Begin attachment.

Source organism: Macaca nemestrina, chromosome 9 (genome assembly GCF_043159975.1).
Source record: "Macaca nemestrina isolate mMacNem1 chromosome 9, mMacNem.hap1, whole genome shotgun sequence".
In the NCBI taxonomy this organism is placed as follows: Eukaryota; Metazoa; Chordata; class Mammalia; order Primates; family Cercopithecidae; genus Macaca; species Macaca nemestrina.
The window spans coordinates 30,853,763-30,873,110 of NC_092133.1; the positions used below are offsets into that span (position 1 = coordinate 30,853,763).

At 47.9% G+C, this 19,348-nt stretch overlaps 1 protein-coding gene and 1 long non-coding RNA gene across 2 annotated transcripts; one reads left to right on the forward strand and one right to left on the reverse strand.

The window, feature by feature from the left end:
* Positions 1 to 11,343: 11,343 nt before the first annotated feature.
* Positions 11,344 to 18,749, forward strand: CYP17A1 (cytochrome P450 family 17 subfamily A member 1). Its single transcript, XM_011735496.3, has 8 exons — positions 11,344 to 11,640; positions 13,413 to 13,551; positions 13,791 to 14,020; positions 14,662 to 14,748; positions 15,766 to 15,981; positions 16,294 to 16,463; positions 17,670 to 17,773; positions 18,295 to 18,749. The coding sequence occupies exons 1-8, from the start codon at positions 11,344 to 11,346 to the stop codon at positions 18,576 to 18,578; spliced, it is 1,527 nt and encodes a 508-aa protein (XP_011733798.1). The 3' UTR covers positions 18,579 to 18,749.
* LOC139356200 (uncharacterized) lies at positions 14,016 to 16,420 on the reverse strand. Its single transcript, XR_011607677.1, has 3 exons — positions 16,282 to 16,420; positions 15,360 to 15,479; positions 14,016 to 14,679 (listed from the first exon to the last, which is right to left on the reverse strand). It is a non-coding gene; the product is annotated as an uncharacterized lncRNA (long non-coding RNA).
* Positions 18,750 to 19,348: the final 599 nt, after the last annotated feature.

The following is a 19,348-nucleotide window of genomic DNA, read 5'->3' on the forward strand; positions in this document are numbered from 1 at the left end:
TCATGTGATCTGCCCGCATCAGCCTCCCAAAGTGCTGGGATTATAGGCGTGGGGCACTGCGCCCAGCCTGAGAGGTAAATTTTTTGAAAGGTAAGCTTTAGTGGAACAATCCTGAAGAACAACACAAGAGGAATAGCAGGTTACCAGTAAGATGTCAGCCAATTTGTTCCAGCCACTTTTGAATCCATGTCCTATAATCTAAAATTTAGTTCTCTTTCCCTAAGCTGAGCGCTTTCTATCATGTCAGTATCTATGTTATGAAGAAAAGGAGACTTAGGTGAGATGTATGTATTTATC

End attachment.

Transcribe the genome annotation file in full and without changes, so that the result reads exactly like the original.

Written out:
Source organism: Macaca nemestrina, chromosome 9 (genome assembly GCF_043159975.1).
Source record: "Macaca nemestrina isolate mMacNem1 chromosome 9, mMacNem.hap1, whole genome shotgun sequence".
In the NCBI taxonomy this organism is placed as follows: Eukaryota; Metazoa; Chordata; class Mammalia; order Primates; family Cercopithecidae; genus Macaca; species Macaca nemestrina.
The window spans coordinates 30,853,763-30,873,110 of NC_092133.1; the positions used below are offsets into that span (position 1 = coordinate 30,853,763).

At 47.9% G+C, this 19,348-nt stretch overlaps 1 protein-coding gene and 1 long non-coding RNA gene across 2 annotated transcripts; one reads left to right on the forward strand and one right to left on the reverse strand.

The window, feature by feature from the left end:
* Positions 1 to 11,343: 11,343 nt before the first annotated feature.
* Positions 11,344 to 18,749, forward strand: CYP17A1 (cytochrome P450 family 17 subfamily A member 1). Its single transcript, XM_011735496.3, has 8 exons — positions 11,344 to 11,640; positions 13,413 to 13,551; positions 13,791 to 14,020; positions 14,662 to 14,748; positions 15,766 to 15,981; positions 16,294 to 16,463; positions 17,670 to 17,773; positions 18,295 to 18,749. The coding sequence occupies exons 1-8, from the start codon at positions 11,344 to 11,346 to the stop codon at positions 18,576 to 18,578; spliced, it is 1,527 nt and encodes a 508-aa protein (XP_011733798.1). The 3' UTR covers positions 18,579 to 18,749.
* LOC139356200 (uncharacterized) lies at positions 14,016 to 16,420 on the reverse strand. Its single transcript, XR_011607677.1, has 3 exons — positions 16,282 to 16,420; positions 15,360 to 15,479; positions 14,016 to 14,679 (listed from the first exon to the last, which is right to left on the reverse strand). It is a non-coding gene; the product is annotated as an uncharacterized lncRNA (long non-coding RNA).
* Positions 18,750 to 19,348: the final 599 nt, after the last annotated feature.

The following is a 19,348-nucleotide window of genomic DNA, read 5'->3' on the forward strand; positions in this document are numbered from 1 at the left end:
TCATGTGATCTGCCCGCATCAGCCTCCCAAAGTGCTGGGATTATAGGCGTGGGGCACTGCGCCCAGCCTGAGAGGTAAATTTTTTGAAAGGTAAGCTTTAGTGGAACAATCCTGAAGAACAACACAAGAGGAATAGCAGGTTACCAGTAAGATGTCAGCCAATTTGTTCCAGCCACTTTTGAATCCATGTCCTATAATCTAAAATTTAGTTCTCTTTCCCTAAGCTGAGCGCTTTCTATCATGTCAGTATCTATGTTATGAAGAAAAGGAGACTTAGGTGAGATGTATGTATTTATC